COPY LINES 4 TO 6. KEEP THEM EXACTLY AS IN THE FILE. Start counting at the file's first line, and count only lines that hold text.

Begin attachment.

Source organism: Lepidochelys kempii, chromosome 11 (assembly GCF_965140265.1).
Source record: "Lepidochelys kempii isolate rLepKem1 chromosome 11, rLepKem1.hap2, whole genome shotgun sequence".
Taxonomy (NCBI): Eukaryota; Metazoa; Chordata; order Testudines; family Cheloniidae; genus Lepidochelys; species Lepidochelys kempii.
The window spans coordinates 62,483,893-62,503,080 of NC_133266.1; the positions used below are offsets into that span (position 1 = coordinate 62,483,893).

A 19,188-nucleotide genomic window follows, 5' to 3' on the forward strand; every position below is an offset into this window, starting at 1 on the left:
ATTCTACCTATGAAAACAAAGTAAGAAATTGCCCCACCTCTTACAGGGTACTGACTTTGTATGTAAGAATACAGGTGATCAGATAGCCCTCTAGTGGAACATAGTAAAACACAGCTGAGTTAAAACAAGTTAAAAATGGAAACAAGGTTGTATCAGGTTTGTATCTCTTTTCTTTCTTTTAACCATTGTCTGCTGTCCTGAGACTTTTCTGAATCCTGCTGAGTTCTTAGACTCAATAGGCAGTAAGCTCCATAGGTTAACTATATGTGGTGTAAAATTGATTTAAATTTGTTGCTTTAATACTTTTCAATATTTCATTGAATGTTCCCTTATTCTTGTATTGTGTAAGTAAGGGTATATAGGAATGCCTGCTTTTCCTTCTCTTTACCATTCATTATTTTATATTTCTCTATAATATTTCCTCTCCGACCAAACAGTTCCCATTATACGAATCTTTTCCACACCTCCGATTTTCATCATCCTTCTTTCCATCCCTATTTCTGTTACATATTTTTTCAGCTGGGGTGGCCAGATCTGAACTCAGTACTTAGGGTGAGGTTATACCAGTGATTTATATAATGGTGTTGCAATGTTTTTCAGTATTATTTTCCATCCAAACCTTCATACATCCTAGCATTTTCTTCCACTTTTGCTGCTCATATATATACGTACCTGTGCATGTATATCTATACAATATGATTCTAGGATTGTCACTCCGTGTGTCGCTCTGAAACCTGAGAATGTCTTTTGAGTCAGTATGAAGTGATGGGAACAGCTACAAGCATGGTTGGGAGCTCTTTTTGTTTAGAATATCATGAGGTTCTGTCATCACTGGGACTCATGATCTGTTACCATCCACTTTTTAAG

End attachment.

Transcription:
The window spans coordinates 62,483,893-62,503,080 of NC_133266.1; the positions used below are offsets into that span (position 1 = coordinate 62,483,893).

A 19,188-nucleotide genomic window follows, 5' to 3' on the forward strand; every position below is an offset into this window, starting at 1 on the left:
ATTCTACCTATGAAAACAAAGTAAGAAATTGCCCCACCTCTTACAGGGTACTGACTTTGTATGTAAGAATACAGGTGATCAGATAGCCCTCTAGTGGAACATAGTAAAACACAGCTGAGTTAAAACAAGTTAAAAATGGAAACAAGGTTGTATCAGGTTTGTATCTCTTTTCTTTCTTTTAACCATTGTCTGCTGTCCTGAGACTTTTCTGAATCCTGCTGAGTTCTTAGACTCAATAGGCAGTAAGCTCCATAGGTTAACTATATGTGGTGTAAAATTGATTTAAATTTGTTGCTTTAATACTTTTCAATATTTCATTGAATGTTCCCTTATTCTTGTATTGTGTAAGTAAGGGTATATAGGAATGCCTGCTTTTCCTTCTCTTTACCATTCATTATTTTATATTTCTCTATAATATTTCCTCTCCGACCAAACAGTTCCCATTATACGAATCTTTTCCACACCTCCGATTTTCATCATCCTTCTTTCCATCCCTATTTCTGTTACATATTTTTTCAGCTGGGGTGGCCAGATCTGAACTCAGTACTTAGGGTGAGGTTATACCAGTGATTTATATAATGGTGTTGCAATGTTTTTCAGTATTATTTTCCATCCAAACCTTCATACATCCTAGCATTTTCTTCCACTTTTGCTGCTCATATATATACGTACCTGTGCATGTATATCTATACAATATGATTCTAGGATTGTCACTCCGTGTGTCGCTCTGAAACCTGAGAATGTCTTTTGAGTCAGTATGAAGTGATGGGAACAGCTACAAGCATGGTTGGGAGCTCTTTTTGTTTAGAATATCATGAGGTTCTGTCATCACTGGGACTCATGATCTGTTACCATCCACTTTTTAAG